A few friends and I have undertaken a game project, and I get to be in charge of the technical side of things. I immediately thought of using Clojure (since it is only the best language ever), but changed my mind as my main criteria was a easy to use game engine (I’m lazy). I ended up choosing to use the Slick engine which is java-based. To supplement this Slick engine I have decided to use an entity based approach to programming the game. Artemis is an entity framework which was originally designed for use with Slick, but since it has no dependencies, could be used with anything.
The Artemis framework is based on a series of blog posts from T=Machine. The TL;DR of these blog posts is that an entity system in a gaming environment is very extensible and can be parallelised (the articles revolve around PS3 development, which needs done concurrently to take advantage of the hardware). Whilst I don’t have any immediate needs to delve into concurrent game development, this approach has a real functional smell to it (reminiscent to that of fresh baked bread), so it must be a good thing.
All right lets look at what this really means:
What is an entity?
At the heart of things an entity is just a GUID (or UUID) which is stored in a world object. The world is a global, unique (there can be multiple worlds, but they probably shouldn’t talk to each other (queue some sort of parallel universe analogy)), repository of entities. Each entity is composed of components.
What is a component?
A component represents a set of data which relates to a part of an entity. Components are not to have any logic inside of them, except for getters and setters for their fields. Components would represents the state of the entity, things like:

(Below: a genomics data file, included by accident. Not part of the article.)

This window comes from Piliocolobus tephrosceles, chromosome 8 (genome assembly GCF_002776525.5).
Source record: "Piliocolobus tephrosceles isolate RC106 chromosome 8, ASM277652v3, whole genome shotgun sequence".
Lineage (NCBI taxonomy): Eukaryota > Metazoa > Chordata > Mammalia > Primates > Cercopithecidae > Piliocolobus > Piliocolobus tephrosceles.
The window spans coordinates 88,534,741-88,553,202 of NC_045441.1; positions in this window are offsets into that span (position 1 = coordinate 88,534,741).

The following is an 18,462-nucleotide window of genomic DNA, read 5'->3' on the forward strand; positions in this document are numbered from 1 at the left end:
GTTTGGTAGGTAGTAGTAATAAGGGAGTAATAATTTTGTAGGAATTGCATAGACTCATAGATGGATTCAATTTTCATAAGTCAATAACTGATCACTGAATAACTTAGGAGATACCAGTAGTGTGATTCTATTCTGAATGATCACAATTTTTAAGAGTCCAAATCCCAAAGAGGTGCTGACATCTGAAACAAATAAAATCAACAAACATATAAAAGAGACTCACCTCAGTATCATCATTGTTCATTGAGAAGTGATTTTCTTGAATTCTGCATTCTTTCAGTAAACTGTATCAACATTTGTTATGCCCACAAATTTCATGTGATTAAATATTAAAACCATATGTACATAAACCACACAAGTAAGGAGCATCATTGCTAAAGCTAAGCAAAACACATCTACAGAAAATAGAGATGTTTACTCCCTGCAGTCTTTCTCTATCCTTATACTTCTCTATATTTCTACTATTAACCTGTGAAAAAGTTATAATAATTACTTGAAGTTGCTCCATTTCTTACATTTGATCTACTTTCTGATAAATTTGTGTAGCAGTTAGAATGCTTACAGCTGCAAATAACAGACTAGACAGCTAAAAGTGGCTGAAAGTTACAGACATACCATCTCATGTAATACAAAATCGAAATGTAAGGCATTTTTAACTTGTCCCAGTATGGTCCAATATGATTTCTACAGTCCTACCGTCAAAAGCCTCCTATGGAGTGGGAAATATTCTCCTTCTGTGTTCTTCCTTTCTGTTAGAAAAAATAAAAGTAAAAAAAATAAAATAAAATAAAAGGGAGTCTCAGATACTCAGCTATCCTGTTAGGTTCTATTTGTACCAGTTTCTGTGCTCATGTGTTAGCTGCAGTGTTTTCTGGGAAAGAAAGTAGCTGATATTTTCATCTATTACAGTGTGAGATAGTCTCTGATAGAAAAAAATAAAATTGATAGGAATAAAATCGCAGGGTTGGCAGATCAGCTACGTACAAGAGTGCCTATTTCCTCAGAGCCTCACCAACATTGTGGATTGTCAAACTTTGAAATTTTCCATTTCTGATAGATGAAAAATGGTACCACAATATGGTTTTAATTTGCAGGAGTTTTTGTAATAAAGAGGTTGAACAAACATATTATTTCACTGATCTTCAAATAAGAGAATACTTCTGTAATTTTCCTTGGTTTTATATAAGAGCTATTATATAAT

- Transform (this is the x and y co-ordinates of the entity)
- Spacial (this would be the image that represents the entity)
Components do not communicate directly with each other, communication/interaction is done using system.
What is a system?
The world is composed of entities (which are composed of components) and systems. Systems are responsible for processing entities. An example would be a Collision System, which would process each entity which has a Transform component to see if it collides with another entity in the universe. When processing the entities are treated in a very abstract manner. The System specifies a filter (of components) for the entities it will handle, and then generically processes the result. Logic for how these interactions take place is implemented in the system (for example if a player collides with an enemy then damage should be applied), but if possible this should be implemented in the most generic way possible.
What happens in the game loop?
The heartbeat of a game is the game loop. Now using the entity model, during the update and render phases, one only needs to trigger the processing of the appropriate systems and the entities of the world will be updated and drawn.
Now all I have to do is write the game ;)